BORIS Johnson will respond “in due course” to Nicola Sturgeon’s letter requesting the transfer of power to Holyrood to hold a second independence referendum, Downing Street has said.

The First Minister wrote to the Prime Minister on December 19, seeking the authority for Scotland to hold a new vote that would be “beyond legal challenge”.

She also published a 38-page document entitled Scotland’s Right to Choose: Putting Scotland’s Future in Scotland’s Hands, setting out the Scottish Government’s case for the transfer of power from Westminster to Holyrood. She also sent a copy to Johnson.

Ahead of MPs gathering for the first time today following the Christmas recess, a spokeswoman for the Prime Minister told The National he would reply to the First Minister’s letter.

She said: “We received the letter and the Prime Minister will respond in due course.”

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She declined to say whether the Prime Minister had read the letter, nor did she give any time frame about when the response would be made.

Writing to Johnson a week after the General Election, Sturgeon noted she had spoken to him the day after polling day and had told him then that she would be making the Section 30 order request.

She also noted that during their conversation he had re-iterated the UK Government’s position – which is to oppose a second independence referendum – but that he would “engage seriously” with the Scottish Government’s proposals.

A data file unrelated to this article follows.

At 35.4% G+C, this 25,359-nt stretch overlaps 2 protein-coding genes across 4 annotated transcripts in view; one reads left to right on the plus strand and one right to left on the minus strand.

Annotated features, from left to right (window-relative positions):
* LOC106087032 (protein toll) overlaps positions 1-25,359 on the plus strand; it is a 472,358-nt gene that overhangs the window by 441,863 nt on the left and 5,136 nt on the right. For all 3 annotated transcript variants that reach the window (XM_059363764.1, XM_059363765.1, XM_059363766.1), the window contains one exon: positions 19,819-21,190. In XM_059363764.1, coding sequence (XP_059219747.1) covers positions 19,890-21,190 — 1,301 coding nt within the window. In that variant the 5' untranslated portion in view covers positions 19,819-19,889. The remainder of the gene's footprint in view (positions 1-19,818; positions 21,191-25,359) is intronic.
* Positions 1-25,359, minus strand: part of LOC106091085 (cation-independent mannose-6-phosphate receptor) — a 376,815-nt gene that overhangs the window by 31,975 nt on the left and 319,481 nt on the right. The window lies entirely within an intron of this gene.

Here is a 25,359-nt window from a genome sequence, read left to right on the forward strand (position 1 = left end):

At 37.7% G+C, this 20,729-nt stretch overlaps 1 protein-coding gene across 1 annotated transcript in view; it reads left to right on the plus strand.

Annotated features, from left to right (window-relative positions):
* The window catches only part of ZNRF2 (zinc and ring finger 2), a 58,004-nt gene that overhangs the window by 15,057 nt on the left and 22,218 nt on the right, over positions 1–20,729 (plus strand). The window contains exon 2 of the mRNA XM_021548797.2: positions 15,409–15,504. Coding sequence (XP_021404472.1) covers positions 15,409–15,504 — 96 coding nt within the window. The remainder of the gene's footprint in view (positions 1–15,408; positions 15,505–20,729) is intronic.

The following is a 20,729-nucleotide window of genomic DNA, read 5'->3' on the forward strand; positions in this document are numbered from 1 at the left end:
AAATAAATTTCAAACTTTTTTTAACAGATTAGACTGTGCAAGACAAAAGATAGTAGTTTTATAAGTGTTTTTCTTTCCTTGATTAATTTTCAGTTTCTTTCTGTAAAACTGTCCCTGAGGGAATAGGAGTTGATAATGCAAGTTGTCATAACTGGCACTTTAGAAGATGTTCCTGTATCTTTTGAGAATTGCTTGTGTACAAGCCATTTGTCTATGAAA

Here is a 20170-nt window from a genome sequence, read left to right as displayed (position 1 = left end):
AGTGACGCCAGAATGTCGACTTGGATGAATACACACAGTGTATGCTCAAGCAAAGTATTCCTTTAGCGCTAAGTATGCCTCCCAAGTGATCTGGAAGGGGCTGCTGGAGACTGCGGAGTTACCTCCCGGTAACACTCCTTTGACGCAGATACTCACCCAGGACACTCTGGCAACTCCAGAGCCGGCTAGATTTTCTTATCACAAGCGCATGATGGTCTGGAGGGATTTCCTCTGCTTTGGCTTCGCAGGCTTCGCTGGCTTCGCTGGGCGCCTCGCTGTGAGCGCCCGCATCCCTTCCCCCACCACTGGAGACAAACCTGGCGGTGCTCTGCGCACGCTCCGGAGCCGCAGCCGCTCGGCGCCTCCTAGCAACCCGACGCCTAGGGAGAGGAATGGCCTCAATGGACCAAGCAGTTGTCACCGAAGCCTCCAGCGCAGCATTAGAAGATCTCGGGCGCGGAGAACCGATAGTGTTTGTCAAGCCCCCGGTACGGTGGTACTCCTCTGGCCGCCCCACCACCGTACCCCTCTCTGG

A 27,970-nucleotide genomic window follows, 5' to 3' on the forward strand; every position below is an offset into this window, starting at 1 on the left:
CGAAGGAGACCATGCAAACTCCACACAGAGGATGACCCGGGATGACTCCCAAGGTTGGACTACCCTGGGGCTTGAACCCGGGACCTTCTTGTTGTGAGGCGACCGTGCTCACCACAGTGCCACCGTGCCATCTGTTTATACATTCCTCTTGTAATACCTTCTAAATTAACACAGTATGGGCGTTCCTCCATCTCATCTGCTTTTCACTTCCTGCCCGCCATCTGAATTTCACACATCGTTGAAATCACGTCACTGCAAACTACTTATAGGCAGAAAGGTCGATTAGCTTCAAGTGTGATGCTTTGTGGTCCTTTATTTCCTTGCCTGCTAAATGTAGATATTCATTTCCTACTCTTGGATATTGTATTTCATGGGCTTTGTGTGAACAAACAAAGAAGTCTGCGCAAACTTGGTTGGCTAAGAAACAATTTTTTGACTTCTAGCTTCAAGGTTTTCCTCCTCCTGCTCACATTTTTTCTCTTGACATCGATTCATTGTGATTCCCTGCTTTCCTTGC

The National:

“When we spoke on Friday, you reiterated your government’s position on this issue – however, you also committed to engaging seriously with our proposals,” Sturgeon wrote in the

letter last month. “Indeed, I believe that on this – as on any issue – you have a duty to do so in a considered and reasonable manner.”

“I therefore look forward to discussing matters further with you in the new year.”

In a new twist, the Scottish Government called in the document for Holyrood to be given the permanent powers to hold referendums on independence from the UK.

The move was in contrast to the process ahead of the 2014 vote which transferred independence referendum powers to Holyrood but on only a temporary basis.

Unveiling the document, the First Minister described the SNP’s success in the General Election as an “unarguable mandate by any normal standard of democracy” for a second independence vote.

The document also set out draft amendments to the statute which would devolve the right to hold votes on leaving the UK to Holyrood.

It also argued that there has been a “material change of circumstance” since the 2014 independence referendum, based on “the prospect of Scotland leaving the EU against its will and what the EU exit has revealed about Scotland’s position within the UK”.

Launching the document at an event at her official residence of Bute House in Edinburgh, Sturgeon said she “fully expected to get a flat no” from Westminster initially.

“I’m going to stand my ground,” she added.

“I fully expect today we will get the flat no of Westminster opposition, but that will not be the end of the matter and Boris Johnson should not be under any illusion that it is.”

Johnson used the Queen’s Speech following the General Election to argue that in his view a second independence referendum in 2020 would be a “damaging distraction”.